In an ideal world the presenter would be an expert without a vested interest. That way, even if only one company's products were used, the presenter presumably would base her presentation on her expertise, not on a desire to move her company's products.

In this less-than-ideal world, however, a presenter with a vested interest is still acceptable -- so long as that vested interest is made clear in advance. That's where the district fell short in this case.

"We were not told that the presenter worked for a publishing company," the Midwest ESL teacher writes, adding that the teachers learned this only at the seminar, when the presenter started pushing her company's products.

Frankly, that's dumb. The right thing for the district to do would have been to tell the ESL instructors ahead of time about the presenter and her ties to a single company. The instructors then would have known what to expect. By concealing the fact that this was a single-sponsored event, and not a teaching session in the strictest sense, the district planners ensured that the ESL teachers would be irked, at the least, to find themselves attending a seminar that turned out not to be as advertised.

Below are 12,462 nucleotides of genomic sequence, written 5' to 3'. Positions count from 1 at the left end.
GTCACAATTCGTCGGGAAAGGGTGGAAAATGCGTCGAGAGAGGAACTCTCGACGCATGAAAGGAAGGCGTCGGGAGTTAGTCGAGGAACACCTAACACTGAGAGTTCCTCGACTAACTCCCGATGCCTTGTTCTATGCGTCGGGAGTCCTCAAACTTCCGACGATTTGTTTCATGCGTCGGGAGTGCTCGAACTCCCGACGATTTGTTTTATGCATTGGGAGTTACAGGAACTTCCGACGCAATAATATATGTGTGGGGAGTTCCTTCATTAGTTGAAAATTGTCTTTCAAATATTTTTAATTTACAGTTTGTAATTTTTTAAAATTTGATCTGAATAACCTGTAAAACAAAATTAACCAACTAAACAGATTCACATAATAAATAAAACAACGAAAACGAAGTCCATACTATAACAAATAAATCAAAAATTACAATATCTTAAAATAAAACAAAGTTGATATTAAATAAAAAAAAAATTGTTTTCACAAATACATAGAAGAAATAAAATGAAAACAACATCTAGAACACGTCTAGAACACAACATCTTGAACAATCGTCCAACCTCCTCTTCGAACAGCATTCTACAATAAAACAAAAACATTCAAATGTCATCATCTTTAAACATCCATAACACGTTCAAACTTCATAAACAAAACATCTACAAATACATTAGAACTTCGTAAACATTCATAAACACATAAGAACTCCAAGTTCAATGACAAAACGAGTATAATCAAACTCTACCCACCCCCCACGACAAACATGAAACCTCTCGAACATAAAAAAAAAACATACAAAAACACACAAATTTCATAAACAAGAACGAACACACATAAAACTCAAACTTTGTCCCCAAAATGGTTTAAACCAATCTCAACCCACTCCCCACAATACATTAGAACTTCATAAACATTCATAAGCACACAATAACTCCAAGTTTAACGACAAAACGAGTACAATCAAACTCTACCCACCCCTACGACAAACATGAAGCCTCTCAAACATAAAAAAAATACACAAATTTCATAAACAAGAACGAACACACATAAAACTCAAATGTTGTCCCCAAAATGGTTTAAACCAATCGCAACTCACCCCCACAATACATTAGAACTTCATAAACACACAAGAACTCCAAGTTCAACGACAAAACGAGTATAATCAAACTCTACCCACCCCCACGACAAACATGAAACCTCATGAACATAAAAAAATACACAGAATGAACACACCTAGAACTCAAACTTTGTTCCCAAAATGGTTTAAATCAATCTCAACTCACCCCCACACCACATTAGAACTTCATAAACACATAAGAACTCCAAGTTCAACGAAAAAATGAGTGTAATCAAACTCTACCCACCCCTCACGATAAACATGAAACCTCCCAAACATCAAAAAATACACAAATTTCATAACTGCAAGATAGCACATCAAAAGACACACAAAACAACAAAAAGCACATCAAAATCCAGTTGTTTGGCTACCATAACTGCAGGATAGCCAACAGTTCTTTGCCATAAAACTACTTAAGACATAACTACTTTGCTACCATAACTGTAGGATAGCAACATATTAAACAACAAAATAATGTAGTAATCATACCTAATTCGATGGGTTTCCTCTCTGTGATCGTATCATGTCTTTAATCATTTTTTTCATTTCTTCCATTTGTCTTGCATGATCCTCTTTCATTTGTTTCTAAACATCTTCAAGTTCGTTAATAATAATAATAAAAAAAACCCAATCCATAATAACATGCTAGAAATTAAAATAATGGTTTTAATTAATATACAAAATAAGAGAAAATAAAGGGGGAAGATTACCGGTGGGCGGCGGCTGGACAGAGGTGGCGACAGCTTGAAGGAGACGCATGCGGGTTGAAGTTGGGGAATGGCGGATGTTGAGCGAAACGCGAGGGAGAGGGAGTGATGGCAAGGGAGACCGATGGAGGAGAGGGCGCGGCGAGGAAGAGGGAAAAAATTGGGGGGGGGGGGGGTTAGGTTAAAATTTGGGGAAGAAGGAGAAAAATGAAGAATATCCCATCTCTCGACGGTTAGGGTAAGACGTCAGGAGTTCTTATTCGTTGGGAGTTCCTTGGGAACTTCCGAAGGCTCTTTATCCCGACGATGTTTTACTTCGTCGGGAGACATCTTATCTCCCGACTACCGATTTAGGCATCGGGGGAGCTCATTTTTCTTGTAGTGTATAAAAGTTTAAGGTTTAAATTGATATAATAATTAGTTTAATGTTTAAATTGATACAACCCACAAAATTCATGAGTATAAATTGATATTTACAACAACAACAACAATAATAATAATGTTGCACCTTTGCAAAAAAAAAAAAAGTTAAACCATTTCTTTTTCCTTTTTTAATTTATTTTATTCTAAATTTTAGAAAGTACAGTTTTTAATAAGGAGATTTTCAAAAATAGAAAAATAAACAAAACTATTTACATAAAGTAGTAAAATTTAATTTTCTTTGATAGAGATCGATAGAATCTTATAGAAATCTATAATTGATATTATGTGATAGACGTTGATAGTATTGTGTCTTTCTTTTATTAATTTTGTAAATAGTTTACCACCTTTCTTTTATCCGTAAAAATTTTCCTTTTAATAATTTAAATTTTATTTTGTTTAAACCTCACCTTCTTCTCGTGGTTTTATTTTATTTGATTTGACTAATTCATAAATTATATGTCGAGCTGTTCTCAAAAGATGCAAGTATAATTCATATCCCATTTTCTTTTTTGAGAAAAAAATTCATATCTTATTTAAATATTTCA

Offering a presentation from someone who clearly has a bias is not unethical, as long as nothing is done to try to hide that bias, and it may even be informative. But there's nothing ethical about misleading a group to persuade them to attend an event. If the deception was unintentional, the district should take more care in the future, so that days like this don't result in more raised suspicions than enlightened instructors.

c.2007 The New York Times Syndicate (Distributed by The New York Times Syndicate)

SOUND OFF: ON FURTHER REVIEW...